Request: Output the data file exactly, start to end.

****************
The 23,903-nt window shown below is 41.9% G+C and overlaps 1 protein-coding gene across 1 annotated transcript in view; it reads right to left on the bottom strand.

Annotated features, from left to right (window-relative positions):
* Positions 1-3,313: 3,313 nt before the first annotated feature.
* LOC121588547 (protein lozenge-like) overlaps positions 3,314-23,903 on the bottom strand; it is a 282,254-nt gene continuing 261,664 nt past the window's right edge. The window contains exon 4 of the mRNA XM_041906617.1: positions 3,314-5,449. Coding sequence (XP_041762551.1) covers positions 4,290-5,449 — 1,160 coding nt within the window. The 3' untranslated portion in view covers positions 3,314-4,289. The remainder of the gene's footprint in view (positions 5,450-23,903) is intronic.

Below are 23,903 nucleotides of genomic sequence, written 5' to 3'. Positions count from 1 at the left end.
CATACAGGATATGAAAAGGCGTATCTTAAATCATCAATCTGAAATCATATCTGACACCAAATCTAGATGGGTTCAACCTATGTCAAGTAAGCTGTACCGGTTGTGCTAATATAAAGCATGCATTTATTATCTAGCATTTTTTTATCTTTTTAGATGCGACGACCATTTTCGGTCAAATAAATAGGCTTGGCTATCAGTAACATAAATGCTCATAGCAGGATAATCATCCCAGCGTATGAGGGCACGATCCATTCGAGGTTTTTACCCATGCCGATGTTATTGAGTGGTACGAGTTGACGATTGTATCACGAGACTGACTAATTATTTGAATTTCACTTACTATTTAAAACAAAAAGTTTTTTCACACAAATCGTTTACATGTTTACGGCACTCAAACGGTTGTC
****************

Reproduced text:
The 23,903-nt window shown below is 41.9% G+C and overlaps 1 protein-coding gene across 1 annotated transcript in view; it reads right to left on the bottom strand.

Annotated features, from left to right (window-relative positions):
* Positions 1-3,313: 3,313 nt before the first annotated feature.
* LOC121588547 (protein lozenge-like) overlaps positions 3,314-23,903 on the bottom strand; it is a 282,254-nt gene continuing 261,664 nt past the window's right edge. The window contains exon 4 of the mRNA XM_041906617.1: positions 3,314-5,449. Coding sequence (XP_041762551.1) covers positions 4,290-5,449 — 1,160 coding nt within the window. The 3' untranslated portion in view covers positions 3,314-4,289. The remainder of the gene's footprint in view (positions 5,450-23,903) is intronic.

Below are 23,903 nucleotides of genomic sequence, written 5' to 3'. Positions count from 1 at the left end.
CATACAGGATATGAAAAGGCGTATCTTAAATCATCAATCTGAAATCATATCTGACACCAAATCTAGATGGGTTCAACCTATGTCAAGTAAGCTGTACCGGTTGTGCTAATATAAAGCATGCATTTATTATCTAGCATTTTTTTATCTTTTTAGATGCGACGACCATTTTCGGTCAAATAAATAGGCTTGGCTATCAGTAACATAAATGCTCATAGCAGGATAATCATCCCAGCGTATGAGGGCACGATCCATTCGAGGTTTTTACCCATGCCGATGTTATTGAGTGGTACGAGTTGACGATTGTATCACGAGACTGACTAATTATTTGAATTTCACTTACTATTTAAAACAAAAAGTTTTTTCACACAAATCGTTTACATGTTTACGGCACTCAAACGGTTGTC